Edible Hanukkah Activities for Kids
Every child loves playing with food, and what better way to enjoy crafted creations than by eating it when all is said and done. So, instead of thinking of favorite holiday games or crafts to do with children this week, our stomachs got the better of us. Here are four of our favorite “foodie” activities to celebrate the Festival of Lights, and literally add some sweetness to our days.
1. Make an Edible Menorah
Creating edible menorahs with your young children before lighting the family menorah on the first day of Hanukkah is a fun snack time activity for the whole family. There are a variety of “ingredients” to choose from when planning, from healthier carrot sticks, peanut butter, and bread, to more decadent doughnuts or cupcakes.
Healthy Edible Menorah
Ingredients: A slice of bread, preferably a slice from a round boule, long enough for nine candles, for each child. Put out bowls of peanut butter or almond butter, raisins, carrot or celery sticks.
To assemble: Have each child spread the bread with the nut butter. Stick nine carrot or celery sticks in a straight line down the center, each stick representing one of the nine candles on a menorah. “Glue” a raisin “flame” on top of each carrot with a dab of nut butter. Admire, photograph… Then eat!
Decadent Edible Menorah
Ingredients: Nine cupcakes (or doughnuts) and candles. Nine hungry children. Optional: Making, baking, and decorating the cupcakes with the kids (and their moms) from scratch as a holiday play date activity.
To assemble: Have each child line their cupcakes together in a row, elevating the one in the middle on a block, to create a menorah. Light the candles and take a photo of the kids standing behind their masterpiece, before they blow out the candles and devour their creations.
2. Homemade Gelt
Why bother with purchasing the store-bought, foil-wrapped variety when you can create your own gelt at home? There are a variety of ingredients to choose from, and chocolates to dip with, so you can create something “healthy,” like chocolate dipped apricots, or more indulgent, like chocolate-dipped wafer cookies or Oreos.
1. Melt the chocolate in a microwave, working in 30 second increments and stirring in between. You can also use a double boiler over gently boiling water, stirring continuously. Continue until 3/4ths of the chocolate is melted (the unmelted chocolate will seed the melted chocolate, so that the resulting chocolate is still tempered).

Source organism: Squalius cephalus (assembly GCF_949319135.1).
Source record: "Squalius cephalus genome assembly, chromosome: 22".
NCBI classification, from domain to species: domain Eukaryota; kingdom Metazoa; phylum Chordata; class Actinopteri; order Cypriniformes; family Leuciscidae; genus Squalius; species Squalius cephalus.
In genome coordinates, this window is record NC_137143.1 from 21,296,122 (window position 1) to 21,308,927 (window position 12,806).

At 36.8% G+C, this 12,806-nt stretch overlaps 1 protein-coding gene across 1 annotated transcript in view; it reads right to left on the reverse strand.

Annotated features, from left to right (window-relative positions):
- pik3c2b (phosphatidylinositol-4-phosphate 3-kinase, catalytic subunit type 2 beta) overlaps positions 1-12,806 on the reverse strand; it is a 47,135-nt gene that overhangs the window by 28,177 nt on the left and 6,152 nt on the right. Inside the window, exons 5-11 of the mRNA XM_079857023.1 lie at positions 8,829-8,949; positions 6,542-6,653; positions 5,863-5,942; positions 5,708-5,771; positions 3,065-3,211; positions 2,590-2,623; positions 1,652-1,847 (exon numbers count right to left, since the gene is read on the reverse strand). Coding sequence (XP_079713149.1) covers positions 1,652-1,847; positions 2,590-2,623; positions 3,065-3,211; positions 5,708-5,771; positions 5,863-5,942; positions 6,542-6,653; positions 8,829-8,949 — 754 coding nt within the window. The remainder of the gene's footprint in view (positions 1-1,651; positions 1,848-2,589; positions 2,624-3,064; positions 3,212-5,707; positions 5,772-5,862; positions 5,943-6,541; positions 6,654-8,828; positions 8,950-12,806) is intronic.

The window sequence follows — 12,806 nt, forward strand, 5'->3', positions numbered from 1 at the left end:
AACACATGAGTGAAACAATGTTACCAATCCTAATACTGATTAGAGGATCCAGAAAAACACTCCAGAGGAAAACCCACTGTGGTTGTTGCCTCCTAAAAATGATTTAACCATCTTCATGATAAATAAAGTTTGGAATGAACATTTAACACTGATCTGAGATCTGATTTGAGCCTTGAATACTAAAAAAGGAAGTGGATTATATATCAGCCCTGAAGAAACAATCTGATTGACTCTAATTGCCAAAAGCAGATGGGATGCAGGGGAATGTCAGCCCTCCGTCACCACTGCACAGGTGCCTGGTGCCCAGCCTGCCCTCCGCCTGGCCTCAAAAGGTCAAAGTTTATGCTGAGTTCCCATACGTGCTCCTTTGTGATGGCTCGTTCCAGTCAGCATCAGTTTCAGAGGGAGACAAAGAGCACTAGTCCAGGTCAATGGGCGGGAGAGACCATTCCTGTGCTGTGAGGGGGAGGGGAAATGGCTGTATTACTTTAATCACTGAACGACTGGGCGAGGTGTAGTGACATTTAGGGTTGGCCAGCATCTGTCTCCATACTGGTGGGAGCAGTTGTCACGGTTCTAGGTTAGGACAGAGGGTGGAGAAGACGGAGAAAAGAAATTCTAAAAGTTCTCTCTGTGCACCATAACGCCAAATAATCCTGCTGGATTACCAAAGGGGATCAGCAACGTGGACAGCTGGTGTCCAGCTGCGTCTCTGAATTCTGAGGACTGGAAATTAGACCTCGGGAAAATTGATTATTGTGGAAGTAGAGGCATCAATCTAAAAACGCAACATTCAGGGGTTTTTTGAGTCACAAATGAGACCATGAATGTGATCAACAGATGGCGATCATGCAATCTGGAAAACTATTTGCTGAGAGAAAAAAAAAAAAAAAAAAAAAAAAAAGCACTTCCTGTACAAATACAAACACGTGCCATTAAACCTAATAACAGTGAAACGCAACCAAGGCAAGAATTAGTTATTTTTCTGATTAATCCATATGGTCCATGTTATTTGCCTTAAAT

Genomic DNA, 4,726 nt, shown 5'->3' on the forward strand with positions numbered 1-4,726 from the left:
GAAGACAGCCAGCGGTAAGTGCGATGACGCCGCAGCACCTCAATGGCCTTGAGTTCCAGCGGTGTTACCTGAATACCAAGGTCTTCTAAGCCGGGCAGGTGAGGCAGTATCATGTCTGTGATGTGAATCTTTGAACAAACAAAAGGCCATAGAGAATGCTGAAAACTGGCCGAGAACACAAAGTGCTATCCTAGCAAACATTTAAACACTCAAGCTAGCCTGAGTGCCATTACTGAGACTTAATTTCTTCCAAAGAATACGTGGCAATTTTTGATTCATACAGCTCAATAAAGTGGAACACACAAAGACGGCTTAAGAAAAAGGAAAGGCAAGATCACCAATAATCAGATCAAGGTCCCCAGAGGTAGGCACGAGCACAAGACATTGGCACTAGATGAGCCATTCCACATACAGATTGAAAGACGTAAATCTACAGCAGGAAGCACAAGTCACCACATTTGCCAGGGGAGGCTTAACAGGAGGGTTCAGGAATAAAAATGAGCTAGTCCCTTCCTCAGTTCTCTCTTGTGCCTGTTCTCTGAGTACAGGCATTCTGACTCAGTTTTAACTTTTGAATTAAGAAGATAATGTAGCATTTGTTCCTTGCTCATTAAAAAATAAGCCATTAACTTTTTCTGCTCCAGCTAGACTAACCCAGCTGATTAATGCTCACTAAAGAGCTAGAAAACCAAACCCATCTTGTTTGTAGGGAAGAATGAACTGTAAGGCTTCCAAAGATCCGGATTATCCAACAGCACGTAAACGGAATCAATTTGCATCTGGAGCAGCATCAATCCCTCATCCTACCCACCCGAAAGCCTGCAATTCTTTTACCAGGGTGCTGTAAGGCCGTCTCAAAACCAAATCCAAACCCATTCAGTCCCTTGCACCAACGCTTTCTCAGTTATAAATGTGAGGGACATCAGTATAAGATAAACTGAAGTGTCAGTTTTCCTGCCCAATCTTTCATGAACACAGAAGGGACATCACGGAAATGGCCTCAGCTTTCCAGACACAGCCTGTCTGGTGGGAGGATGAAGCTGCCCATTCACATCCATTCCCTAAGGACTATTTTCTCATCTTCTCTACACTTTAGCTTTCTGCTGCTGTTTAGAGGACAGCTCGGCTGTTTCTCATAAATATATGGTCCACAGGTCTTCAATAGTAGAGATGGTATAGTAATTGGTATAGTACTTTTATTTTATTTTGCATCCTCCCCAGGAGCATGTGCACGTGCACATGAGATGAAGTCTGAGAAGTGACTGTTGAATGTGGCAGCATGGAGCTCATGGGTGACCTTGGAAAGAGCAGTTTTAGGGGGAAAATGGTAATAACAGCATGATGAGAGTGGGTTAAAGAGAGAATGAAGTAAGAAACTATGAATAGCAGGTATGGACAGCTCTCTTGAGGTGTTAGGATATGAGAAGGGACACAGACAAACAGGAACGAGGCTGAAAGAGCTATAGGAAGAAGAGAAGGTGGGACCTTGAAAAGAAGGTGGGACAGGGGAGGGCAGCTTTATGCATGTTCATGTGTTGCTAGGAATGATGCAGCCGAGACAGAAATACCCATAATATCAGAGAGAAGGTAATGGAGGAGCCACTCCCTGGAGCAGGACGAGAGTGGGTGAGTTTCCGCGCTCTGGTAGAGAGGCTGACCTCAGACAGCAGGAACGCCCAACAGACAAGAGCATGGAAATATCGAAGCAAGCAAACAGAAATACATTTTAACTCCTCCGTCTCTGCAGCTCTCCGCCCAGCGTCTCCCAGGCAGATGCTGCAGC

2. Remove from heat and keep stirring (the residual heat will melt the rest of the chocolate) until the chocolate is smooth.
3. Drop each treat into the chocolate and turn it cover all sides.
4. Place on a wax paper-lined baking sheet and let harden.
If you’re a chocolate purist, like me, and like your chocolate unadulterated, simply spoon quarter (or larger, if you wish) sized dollops onto foil and let harden. Once cool you can wrap each “coin” for a homemade version of the foil-wrapped classic.
3. Edible Dreidels
Remember when, growing up, your mother or father would admonish you, crying out “don’t play with your food!” Maybe you’ve said the same to your kids. But, now we’re going to confuse them with these “edible dreidels” that, yes, we encourage you to play with.
Now, if you’re competitive and looking for a winning dreidel, these designs aren’t for you, as I’m sure you could guess. However, for teaching children how to play the game, these are a fun tool to make – and eat afterwards.
1. Skewer marshmallow with pretzel stick, taking care not to break the pretzel. With a bit of peanut butter or Nutella, “glue” an unwrapped Hershey Kiss to the flat side of marshmallow and set aside.
2. In a microwave, working in 30 second increments, melt the chocolates until 3/4ths melted, stirring in between intervals, and then stirring again until fully melted and smooth.
3. Roll and dip the dreidel in the chocolate, then let harden on a wax paper-lined baking sheet.
4. Meanwhile, place melted white chocolate into a plastic piping bag, making sure to keep it warm. Once the dreidel is hardened, you can pipe the various symbols onto the chocolate covered marshmallow, pretending it is square rather than cylindrical. Let the dreidels harden overnight before playing dreidel games.
4. Homemade Applesauce
Many Jewish families have a tradition of making latkes every year during Hanukkah. Older children can help grate the potatoes, and possibly fry the latkes, but sharp blades and hot oil don’t mix well with young children. Instead, make an activity out of picking apples and making homemade applesauce. Take a trip to the local orchard or farm stand to pick out juicy Cortland and McIntosh apples; your children will enjoy learning about where apples come from, and how to look for a sweet, ripe fruit. When you get home, once the apples begin to break down in the pot, your children will love mashing the soft flesh into a smooth sauce.
Ingredients: Apples, water. Cinnamon is optional.
1. Wash, core, and chop apples. Peeling the apples is optional; it depends on your preference, and if you’re using a Foley food mill, they won’t go through. I like cooking the apples with the skin on, as it imparts a pink color to the sauce.
2. Fill a 4-quart saucepan with 1” of water, and then add the apples.
3. Cover, and bring to a boil over high heat. Once boiling, stir the apples and reduce to medium. Cover and cook until the apples are mashable (time depends on the apples you choose).
4. Mash and serve warm with crispy, fried latkes.
This article was originally published on November 30, 2011.